Another aspect of the auctor in rem suam rule is that trustees are forbidden from receiving remuneration for their services to the trust unless the trust deed specifically authorises this or all the beneficiaries agree. Modern trust deeds normally contain a “charging clause” authorising the trustees to appoint one or more of their number to carry out trust business at usual professional rates. For example, a legally qualified trustee may be appointed solicitor to the trust and do all the legal and administrative work. The law is out of step with current practice, so the Commission asks whether trust deeds should be deemed to include a charging clause, unless a contrary intention is indicated.
Where a trust has different classes of beneficiaries the trustees have to apportion payments made to or from the trust estate between the various classes. The rules on apportionment are complex and sometimes fail to achieve a fair balance between the various classes of beneficiaries. For example, in company mergers or demergers very large payments may be made that are regarded as income in the hands of the trustees who hold shares in the company. The beneficiaries interested in the income of the trust estate therefore receive a disproportionate benefit at the expense of the capital beneficiaries. Another example of the current rules not working well is where a man creates a trust giving his widow the income of his estate for life with the children as capital beneficiaries getting the estate on her death. A yearly dividend on trust shares payable shortly after the man’s death is apportioned mainly to the children as capital beneficiaries. The widow does not become entitled to the whole of a dividend until it is payable in respect of a period wholly after the deceased’s death. The result is that she is short of income when she needs it.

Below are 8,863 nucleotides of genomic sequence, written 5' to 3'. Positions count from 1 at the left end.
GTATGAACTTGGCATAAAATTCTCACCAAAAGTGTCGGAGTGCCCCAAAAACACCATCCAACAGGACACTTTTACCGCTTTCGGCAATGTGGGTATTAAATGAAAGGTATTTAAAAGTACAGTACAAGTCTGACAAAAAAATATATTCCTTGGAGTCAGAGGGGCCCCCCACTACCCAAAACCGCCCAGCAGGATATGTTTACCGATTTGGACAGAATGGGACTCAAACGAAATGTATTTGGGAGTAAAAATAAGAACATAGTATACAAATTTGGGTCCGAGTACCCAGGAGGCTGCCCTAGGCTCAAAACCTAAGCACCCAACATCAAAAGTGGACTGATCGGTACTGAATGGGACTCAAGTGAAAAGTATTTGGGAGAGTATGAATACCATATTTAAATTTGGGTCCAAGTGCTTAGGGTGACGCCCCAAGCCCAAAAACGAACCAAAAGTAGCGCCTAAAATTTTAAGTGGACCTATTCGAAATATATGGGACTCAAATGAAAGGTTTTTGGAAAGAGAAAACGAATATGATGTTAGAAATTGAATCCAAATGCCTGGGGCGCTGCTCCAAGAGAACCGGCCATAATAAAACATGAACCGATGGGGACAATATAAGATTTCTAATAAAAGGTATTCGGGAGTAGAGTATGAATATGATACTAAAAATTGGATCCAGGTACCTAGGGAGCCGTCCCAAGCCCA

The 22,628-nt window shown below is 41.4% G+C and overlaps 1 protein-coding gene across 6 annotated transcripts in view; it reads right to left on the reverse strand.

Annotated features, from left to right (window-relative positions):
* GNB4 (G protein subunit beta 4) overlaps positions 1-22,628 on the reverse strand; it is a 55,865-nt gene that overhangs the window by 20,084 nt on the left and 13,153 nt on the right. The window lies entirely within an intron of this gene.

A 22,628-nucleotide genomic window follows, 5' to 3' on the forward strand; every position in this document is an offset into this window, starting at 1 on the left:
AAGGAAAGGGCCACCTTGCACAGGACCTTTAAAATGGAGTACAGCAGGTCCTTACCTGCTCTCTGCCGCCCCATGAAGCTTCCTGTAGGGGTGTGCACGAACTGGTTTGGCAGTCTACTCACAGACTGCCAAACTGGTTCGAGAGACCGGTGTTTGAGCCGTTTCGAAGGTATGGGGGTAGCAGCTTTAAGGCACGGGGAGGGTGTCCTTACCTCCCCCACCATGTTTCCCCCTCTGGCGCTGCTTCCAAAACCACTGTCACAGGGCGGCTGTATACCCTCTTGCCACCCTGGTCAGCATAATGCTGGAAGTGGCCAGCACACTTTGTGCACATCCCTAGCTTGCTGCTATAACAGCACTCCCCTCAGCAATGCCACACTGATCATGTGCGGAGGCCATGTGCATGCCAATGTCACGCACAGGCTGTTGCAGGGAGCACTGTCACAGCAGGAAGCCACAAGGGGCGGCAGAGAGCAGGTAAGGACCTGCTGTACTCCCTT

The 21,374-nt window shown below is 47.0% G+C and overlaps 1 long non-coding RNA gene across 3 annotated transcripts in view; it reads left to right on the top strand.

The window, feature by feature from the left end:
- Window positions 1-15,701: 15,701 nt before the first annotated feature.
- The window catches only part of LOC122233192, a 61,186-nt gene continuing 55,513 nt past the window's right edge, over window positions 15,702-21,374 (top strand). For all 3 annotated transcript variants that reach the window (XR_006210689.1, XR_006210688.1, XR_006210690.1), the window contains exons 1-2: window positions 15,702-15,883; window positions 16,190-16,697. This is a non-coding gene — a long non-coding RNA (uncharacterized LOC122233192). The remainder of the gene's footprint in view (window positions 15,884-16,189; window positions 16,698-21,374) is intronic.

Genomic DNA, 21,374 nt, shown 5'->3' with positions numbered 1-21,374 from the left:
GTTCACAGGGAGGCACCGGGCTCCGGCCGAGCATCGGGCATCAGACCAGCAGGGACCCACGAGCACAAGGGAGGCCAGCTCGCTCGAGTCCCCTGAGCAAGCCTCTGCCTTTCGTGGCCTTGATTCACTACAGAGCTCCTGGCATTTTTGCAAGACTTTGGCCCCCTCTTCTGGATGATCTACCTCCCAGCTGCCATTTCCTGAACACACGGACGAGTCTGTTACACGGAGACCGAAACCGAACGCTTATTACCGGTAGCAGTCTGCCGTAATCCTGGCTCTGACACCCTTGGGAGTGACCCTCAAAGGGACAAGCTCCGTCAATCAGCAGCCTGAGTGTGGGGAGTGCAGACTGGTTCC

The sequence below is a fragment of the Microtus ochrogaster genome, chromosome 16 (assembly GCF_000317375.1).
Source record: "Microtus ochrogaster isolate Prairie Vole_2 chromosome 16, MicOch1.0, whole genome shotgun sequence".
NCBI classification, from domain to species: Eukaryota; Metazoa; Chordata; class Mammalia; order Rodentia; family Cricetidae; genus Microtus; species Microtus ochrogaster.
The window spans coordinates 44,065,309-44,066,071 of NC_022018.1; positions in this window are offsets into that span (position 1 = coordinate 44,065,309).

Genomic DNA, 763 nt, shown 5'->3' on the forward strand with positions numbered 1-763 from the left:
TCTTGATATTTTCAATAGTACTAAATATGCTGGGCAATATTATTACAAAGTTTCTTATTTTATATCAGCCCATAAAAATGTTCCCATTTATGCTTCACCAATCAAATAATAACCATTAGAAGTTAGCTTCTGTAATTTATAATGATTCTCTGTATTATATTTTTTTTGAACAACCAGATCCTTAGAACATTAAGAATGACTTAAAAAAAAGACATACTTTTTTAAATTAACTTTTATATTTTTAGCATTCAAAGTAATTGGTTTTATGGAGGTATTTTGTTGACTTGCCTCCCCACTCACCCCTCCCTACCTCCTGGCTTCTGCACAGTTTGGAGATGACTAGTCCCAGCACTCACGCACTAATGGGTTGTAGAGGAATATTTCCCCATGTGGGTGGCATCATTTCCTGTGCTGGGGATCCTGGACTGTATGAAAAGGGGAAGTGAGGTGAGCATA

The Commission proposes that the trustees should have a discretionary power to apportion any receipts or outgoings of the trust estate differently from that required by the present rules to maintain a balance between the various classes of beneficiary.
Trust law is not glamorous or vote-catching. Nevertheless it is important that Scots trust law is modernised and kept up to date. Trusts play a substantial role in wealth creation, wealth retention and wealth distribution. They are a very useful piece of legal machinery in the commercial and private client fields. If Scotland cannot provide a trust law that meets the demands of the 21st century then people and their money will go elsewhere to a more progressive and forward-looking country.
In this issue
- Big wheels keep on turning
- Outsourcing: trick or treat?
- The end of conveyancing as we know it
- A conflict of interest
- You’re tagged
- The beginning of the end
- The Scottish Law Commission’s Trust Law Review
- Disclosure: divorce lawyers and proceeds of crime
- Talking digital
- Keep an eye on your fee-earners
- Dot.com survivor!
- Determining place of payment
- Mental Health Act: care and treatment
- Affidavits in undefended divorces
- Scottish Solicitors’ Discipline Tribunal
- Jury trials in the Court of Session
- Website reviews
- Book reviews
- Preserving superiors’ rights
- Housing Improvement Task Force
- Land certificates: could this be yours?